4:16 So we do not lose heart. Even though our outer nature is wasting away, our inner nature is being renewed day by day. 17 For this slight momentary affliction is preparing us for an eternal weight of glory beyond all measure, 18 because we look not at what can be seen but at what cannot be seen; for what can be seen is temporary, but what cannot be seen is eternal. 5:1 For we know that if the earthly tent we live in is destroyed, we have a building from God, a house not made with hands, eternal in the heavens. 2 For in this tent we groan, longing to be clothed with our heavenly dwelling— 3 if indeed, when we have taken it off we will not be found naked. 4 For while we are still in this tent, we groan under our burden, because we wish not to be unclothed but to be further clothed, so that what is mortal may be swallowed up by life. 5 He who has prepared us for this very thing is God, who has given us the Spirit as a guarantee2 Corinthians 4:16-5:5
Today we’re going to talk about life, death, and life after life after death. To be fair, I ripped that last line about life after life after death from NT scholar NT Wright who coined it in his book, Surprised By Hope, which I recommend wholeheartedly.
So, here’s the question: where is all of this headed? Our struggles, our pain, and our clinging to faith in the Lord Jesus? Paul’s answer here in this passage is surprising. In the end, all that we have endured — both good and bad, fruitful and seemingly futile — awaits consummation by grace. When God is ready, all that we are, all we have done, and all we have loved will be brought into the full light of reality, and reflect the brilliance of God’s redemption in Jesus Christ.
To see this, let me share a personal story:
I remember the day my firstborn son Sammy was born as if it were yesterday. I remember my wife’s labor pains, as well as her bravery. Beyond her pain, most of her relatives were half a world away. I can’t claim to understand the emotional complexity of a woman as she gives birth, but I feel certain that having emotional and familial support is very important. While I was there, there were those she loved who were not, so I can imagine there was a loneliness in that moment that I could never fill. She’s a strong woman.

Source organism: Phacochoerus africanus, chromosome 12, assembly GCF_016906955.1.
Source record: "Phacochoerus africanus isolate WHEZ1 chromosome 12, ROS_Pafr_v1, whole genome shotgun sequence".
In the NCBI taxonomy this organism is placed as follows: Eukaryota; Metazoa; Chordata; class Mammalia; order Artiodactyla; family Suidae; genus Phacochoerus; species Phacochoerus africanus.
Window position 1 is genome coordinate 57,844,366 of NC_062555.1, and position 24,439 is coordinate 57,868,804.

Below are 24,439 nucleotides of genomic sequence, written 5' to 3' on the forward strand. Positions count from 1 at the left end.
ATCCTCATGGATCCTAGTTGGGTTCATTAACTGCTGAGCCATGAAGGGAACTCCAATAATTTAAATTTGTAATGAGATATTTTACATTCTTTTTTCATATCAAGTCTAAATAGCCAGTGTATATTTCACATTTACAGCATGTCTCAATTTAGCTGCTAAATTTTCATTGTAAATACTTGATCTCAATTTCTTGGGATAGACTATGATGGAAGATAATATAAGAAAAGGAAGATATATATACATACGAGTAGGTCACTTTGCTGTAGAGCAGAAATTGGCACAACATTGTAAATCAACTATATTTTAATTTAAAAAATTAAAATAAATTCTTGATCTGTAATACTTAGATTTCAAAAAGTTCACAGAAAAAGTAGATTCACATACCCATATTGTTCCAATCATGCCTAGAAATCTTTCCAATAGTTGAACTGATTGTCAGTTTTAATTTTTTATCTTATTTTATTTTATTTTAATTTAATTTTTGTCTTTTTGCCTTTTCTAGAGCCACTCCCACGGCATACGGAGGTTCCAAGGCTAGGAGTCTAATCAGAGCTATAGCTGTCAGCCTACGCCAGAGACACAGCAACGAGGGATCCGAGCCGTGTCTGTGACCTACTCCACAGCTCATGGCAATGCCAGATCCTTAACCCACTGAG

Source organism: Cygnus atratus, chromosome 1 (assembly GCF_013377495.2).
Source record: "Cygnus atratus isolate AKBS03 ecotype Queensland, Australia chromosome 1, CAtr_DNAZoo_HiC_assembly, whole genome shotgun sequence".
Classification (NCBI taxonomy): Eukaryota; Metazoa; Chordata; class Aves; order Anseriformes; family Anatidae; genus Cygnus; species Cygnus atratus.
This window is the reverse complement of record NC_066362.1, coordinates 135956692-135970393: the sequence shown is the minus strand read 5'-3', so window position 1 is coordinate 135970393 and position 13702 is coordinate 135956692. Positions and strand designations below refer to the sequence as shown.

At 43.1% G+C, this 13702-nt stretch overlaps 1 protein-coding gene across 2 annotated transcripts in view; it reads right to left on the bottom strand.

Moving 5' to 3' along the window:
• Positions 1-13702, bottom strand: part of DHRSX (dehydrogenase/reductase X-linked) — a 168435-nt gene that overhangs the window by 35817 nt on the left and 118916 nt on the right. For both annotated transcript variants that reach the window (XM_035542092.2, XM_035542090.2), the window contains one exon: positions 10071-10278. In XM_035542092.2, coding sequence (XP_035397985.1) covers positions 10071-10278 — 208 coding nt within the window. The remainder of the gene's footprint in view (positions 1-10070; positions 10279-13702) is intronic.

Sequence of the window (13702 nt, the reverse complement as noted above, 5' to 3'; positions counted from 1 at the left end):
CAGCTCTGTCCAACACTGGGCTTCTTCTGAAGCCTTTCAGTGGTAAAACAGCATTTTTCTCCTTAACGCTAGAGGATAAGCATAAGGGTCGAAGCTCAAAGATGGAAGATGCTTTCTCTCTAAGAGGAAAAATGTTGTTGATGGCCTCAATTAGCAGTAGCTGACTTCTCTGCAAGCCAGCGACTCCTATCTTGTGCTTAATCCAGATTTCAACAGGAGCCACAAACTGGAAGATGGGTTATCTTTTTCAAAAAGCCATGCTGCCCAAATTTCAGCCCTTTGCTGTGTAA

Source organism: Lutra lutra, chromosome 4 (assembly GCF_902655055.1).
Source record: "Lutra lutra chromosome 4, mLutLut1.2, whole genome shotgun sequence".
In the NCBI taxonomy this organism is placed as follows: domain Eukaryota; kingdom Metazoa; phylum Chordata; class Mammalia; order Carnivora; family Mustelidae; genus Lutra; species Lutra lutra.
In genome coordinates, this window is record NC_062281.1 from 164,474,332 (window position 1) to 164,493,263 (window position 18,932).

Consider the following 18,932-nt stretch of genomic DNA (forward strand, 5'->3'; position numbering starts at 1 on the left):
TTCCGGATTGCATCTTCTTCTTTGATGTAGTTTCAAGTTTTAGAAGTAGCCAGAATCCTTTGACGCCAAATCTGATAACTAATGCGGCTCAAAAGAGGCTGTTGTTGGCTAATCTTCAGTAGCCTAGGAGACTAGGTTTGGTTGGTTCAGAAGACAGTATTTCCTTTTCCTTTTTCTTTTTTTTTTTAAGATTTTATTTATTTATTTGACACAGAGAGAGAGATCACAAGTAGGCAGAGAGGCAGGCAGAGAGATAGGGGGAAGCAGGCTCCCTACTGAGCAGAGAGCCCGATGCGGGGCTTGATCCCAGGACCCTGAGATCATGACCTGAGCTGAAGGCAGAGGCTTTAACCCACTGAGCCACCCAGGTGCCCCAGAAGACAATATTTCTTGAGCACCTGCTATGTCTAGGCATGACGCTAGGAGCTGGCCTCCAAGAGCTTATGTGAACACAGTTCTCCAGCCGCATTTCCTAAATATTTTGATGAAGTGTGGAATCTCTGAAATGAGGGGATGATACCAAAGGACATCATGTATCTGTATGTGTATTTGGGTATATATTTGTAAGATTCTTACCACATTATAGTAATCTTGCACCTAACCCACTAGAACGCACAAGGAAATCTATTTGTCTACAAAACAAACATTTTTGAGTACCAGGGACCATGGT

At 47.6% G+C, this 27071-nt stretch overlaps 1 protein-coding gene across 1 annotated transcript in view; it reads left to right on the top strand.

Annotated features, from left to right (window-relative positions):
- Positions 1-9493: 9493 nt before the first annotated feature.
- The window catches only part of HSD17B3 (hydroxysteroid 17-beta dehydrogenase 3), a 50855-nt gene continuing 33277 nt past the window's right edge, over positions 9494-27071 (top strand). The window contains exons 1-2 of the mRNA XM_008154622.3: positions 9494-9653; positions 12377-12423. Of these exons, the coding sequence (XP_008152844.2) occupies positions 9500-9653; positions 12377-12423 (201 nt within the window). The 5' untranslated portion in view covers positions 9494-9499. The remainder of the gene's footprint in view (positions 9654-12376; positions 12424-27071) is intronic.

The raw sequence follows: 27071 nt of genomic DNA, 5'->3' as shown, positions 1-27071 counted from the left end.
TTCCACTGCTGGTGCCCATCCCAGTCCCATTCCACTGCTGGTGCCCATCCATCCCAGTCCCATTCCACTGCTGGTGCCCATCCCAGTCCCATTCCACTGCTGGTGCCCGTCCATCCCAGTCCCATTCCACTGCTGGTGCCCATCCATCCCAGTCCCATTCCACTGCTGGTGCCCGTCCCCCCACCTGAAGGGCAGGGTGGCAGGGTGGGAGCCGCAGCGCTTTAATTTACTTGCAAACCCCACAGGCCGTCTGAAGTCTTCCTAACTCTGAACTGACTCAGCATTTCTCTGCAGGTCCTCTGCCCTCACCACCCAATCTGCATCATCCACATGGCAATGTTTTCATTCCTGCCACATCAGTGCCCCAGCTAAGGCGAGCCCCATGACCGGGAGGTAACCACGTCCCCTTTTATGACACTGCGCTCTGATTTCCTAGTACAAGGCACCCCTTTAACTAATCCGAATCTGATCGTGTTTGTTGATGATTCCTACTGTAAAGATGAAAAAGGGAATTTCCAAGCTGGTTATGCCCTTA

I also remember the first time I held my son. That day marked a new way of measuring my life. There was the time before and then there was the time after I saw my son. From that time forward, I stopped being a boy, and I became a man, a father, and a more engaged husband than I had been previously. Seeing my son for the first time changed everything.
It also brought home a radical reality. While I was overjoyed, I also knew instantly something we spend our lives denying. Seeing that little one come into the world, I knew my time on this earth (or this earth, as it is presently) was going to come to an end. Birth is new life, and new life necessarily means the ending of what came before.
To underscore the point, I still have a photo of that moment that haunts me and brings me to tears. In it I was holding my son up to my father for him to see. My dad, Sam, had a huge smile on his face as he saw his grandson for the first time. Behind us both, a light shone. Because the digital cameras back then weren’t so good, the light spilled readily into the photo such that when you see it, all you can see is a beam of light, our faces, and my son, bundled up – it’s ethereal, really.